Japanisches Palais (Japanese Palace) is a Baroque building in Dresden on the Neustadt bank of the river Elbe. Built in 1715, it was extended from 1729 until 1731 to store the Japanese porcelain collection of Augustus the Strong that is now part of the Dresden Porcelain Collection. However, it was never used for this purpose, and instead served as a library. The palace is a work of architects Pöppelmann, Longuelune and de Bodt.
The Japanisches Palais was partly destroyed during the allied bombing raids on 13 February 1945, but was reconstructed in the 1950s and 1960s. The final reconstruction work continued until 1987. Today, it houses three museums: the Museum of Ethnology Dresden, the State Museum for Pre-History and the Senckenberg Naturhistorische Sammlungen Dresden.References:
Trullhalsar is a very well-preserved and restored burial field dating back to the Roman Iron Ages (0-400 AD) and Vendel period (550-800 AD). There are over 340 different kind of graves like round stones (called judgement rings), ship settings, tumuli and a viking-age picture stone (700 AD).
There are 291 graves of this type within the Trullhalsar burial ground, which occurs there in different sizes from two to eight metres in diameter and heights between 20 and 40 centimetres. Some of them still have a rounded stone in the centre as a so-called grave ball, a special feature of Scandinavian graves from the late Iron and Viking Age.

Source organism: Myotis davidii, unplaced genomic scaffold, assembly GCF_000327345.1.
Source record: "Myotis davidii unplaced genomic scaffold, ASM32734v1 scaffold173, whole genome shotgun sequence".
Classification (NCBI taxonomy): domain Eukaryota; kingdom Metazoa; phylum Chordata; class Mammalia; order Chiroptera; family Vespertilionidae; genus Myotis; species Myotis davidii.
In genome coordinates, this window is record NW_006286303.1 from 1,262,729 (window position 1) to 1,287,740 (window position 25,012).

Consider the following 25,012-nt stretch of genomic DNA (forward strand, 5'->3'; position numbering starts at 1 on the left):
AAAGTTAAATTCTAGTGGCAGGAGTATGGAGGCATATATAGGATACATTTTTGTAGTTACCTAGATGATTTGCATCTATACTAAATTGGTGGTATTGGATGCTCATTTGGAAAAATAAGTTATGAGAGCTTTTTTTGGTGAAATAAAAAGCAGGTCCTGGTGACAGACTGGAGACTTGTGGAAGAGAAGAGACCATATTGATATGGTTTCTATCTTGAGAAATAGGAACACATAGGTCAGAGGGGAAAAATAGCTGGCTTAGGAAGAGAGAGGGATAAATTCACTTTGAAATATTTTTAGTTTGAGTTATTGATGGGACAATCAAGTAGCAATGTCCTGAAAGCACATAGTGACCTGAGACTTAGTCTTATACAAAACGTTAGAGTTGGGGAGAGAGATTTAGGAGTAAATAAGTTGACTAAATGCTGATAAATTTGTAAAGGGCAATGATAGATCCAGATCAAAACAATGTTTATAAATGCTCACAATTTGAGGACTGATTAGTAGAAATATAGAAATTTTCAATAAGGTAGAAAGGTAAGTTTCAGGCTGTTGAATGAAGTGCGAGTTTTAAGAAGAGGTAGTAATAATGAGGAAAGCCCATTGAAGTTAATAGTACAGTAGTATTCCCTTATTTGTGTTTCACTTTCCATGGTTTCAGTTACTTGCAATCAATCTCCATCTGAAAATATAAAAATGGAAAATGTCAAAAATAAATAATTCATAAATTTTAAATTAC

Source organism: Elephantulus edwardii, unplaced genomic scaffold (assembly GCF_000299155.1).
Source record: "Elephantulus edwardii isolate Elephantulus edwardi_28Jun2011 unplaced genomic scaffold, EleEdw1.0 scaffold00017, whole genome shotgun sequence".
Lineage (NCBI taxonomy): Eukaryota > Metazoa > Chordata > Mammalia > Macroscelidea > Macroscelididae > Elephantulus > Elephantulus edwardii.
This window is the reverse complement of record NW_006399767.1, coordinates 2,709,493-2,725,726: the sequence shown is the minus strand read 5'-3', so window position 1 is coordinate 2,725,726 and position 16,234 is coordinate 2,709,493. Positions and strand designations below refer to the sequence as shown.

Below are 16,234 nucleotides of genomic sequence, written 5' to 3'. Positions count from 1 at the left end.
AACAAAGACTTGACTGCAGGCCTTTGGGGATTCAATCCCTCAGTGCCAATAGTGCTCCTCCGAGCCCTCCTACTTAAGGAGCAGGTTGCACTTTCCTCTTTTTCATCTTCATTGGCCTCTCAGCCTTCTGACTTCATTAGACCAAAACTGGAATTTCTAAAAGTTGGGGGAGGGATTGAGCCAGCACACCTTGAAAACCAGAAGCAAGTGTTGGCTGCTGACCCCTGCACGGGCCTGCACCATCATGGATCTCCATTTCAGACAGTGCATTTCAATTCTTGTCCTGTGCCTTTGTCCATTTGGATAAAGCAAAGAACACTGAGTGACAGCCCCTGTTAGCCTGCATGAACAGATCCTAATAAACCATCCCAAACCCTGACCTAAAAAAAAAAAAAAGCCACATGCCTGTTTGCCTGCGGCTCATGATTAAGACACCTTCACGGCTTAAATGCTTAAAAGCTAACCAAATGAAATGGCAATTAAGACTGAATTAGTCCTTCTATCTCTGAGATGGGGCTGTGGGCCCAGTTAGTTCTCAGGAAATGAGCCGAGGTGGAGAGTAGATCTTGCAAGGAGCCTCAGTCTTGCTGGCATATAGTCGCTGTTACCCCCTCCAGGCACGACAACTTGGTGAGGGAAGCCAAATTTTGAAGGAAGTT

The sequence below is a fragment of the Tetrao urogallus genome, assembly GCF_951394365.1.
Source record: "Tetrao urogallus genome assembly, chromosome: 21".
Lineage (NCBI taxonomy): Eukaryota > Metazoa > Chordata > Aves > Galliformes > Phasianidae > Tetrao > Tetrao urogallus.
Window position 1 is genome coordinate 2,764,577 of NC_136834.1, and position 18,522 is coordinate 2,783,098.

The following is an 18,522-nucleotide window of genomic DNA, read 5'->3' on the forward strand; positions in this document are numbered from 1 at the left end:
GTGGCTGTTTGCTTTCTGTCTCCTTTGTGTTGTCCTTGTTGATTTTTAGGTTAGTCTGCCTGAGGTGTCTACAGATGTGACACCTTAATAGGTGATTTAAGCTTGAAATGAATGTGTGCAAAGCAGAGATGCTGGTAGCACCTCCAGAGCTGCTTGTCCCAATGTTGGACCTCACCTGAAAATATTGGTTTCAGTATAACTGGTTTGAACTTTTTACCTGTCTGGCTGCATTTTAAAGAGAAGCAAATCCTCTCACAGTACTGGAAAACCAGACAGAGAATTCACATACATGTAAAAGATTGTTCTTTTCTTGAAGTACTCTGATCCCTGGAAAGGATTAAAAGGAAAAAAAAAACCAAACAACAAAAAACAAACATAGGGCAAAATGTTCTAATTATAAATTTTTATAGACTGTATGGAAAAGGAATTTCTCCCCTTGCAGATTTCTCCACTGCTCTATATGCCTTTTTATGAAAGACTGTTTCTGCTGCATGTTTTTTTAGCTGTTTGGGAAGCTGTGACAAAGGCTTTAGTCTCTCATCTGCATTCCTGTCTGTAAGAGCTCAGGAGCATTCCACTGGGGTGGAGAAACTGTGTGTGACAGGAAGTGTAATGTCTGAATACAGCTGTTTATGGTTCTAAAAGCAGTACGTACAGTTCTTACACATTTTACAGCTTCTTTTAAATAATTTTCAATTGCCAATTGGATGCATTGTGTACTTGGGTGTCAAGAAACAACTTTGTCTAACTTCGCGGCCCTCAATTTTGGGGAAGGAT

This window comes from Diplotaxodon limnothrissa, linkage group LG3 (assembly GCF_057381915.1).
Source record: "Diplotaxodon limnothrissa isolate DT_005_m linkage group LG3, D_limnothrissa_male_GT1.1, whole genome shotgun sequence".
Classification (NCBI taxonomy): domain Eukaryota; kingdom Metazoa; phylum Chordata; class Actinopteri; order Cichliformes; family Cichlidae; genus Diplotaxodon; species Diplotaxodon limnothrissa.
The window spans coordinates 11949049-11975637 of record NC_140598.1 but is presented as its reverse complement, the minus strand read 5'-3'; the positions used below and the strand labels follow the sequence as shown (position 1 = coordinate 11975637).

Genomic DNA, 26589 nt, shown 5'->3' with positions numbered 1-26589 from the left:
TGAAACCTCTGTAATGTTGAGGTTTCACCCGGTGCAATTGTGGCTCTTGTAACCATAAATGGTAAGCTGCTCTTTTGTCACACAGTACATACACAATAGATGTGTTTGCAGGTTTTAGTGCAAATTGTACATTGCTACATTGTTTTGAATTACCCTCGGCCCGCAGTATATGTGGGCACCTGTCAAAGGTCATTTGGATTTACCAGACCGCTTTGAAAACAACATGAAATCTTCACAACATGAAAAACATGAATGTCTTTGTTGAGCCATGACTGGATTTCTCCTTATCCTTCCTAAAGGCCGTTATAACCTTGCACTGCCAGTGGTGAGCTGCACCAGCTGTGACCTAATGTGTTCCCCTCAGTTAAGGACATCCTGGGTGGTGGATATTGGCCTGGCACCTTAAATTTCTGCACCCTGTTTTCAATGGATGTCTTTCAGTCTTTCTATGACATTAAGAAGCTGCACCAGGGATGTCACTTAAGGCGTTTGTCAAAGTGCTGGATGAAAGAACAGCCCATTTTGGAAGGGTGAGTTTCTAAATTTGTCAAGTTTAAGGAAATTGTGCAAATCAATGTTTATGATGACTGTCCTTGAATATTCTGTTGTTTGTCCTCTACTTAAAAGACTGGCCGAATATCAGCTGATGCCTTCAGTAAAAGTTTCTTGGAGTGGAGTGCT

In addition, there is a ship setting, 26 stone circles and 31 menhirs within the burial ground, which measures about 200 x 150 metres. The stone circles, also called judge's rings, have diameters between four and 15 metres. They consist partly of lying boulders and partly of vertically placed stones. About half of them have a central stone in the centre of the circle.
From 1915 to 1916, many of the graves were archaeologically examined and both graves of men and women were found. The women's graves in particular suggest that the deceased were very wealthy during their lifetime. Jewellery and weapons or food were found, and in some graves even bones of lynxes and bears. Since these animals have never been found in the wild on Gotland, it is assumed that the deceased were given the skins of these animals in their graves.